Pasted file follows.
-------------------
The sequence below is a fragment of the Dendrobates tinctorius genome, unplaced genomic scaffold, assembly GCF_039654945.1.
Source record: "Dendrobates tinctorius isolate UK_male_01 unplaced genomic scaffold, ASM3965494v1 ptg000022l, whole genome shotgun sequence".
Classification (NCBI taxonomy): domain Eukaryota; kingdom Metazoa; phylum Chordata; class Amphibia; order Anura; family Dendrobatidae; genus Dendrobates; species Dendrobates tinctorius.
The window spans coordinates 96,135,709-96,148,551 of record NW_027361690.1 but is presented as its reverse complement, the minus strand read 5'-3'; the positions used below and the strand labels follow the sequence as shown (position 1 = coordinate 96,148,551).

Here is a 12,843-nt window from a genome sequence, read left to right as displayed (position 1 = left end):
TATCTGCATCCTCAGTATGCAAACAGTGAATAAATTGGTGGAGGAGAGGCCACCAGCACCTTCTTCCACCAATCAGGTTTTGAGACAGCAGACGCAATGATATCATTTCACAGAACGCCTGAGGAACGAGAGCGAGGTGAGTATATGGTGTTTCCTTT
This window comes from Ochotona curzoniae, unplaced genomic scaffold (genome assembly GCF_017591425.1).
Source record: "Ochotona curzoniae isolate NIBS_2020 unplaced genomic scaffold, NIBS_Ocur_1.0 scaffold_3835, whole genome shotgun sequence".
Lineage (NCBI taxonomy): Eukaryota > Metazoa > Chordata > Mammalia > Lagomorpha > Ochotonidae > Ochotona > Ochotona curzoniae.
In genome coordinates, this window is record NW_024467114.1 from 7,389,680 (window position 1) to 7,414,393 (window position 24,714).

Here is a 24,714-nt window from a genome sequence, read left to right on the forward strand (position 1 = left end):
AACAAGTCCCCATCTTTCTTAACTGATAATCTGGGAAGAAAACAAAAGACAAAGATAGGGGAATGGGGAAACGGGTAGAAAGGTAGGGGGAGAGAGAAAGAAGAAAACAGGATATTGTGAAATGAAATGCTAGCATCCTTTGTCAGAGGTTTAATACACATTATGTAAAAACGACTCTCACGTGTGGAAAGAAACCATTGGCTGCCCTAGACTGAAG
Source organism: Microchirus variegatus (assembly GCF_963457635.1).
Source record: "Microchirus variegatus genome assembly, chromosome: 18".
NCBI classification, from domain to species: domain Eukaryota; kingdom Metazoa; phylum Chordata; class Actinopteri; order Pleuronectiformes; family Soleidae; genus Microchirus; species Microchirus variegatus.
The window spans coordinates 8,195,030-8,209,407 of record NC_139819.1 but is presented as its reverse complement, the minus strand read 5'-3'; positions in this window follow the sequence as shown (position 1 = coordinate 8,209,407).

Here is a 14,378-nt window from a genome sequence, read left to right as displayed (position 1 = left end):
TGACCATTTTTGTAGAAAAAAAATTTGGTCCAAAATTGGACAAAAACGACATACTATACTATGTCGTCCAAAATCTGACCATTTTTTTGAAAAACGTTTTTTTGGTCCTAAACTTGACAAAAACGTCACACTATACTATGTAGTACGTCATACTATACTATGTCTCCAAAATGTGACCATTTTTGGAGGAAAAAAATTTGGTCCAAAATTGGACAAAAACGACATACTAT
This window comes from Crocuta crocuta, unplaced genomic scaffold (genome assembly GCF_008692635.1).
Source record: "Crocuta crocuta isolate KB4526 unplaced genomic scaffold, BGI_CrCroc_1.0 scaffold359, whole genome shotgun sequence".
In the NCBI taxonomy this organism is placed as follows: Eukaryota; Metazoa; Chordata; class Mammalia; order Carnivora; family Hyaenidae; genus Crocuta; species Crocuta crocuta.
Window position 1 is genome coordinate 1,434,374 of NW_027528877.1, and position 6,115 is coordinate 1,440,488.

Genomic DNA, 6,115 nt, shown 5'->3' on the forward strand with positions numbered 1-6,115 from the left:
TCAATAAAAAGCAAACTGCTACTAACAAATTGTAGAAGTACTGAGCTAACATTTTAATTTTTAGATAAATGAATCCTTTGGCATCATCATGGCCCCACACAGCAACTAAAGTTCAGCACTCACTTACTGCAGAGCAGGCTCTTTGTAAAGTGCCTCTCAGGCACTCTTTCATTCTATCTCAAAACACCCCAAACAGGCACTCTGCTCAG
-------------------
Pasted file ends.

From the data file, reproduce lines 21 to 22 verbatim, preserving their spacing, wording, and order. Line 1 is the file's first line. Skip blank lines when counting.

In the NCBI taxonomy this organism is placed as follows: Eukaryota; Metazoa; Chordata; class Mammalia; order Carnivora; family Hyaenidae; genus Crocuta; species Crocuta crocuta.
Window position 1 is genome coordinate 1,434,374 of NW_027528877.1, and position 6,115 is coordinate 1,440,488.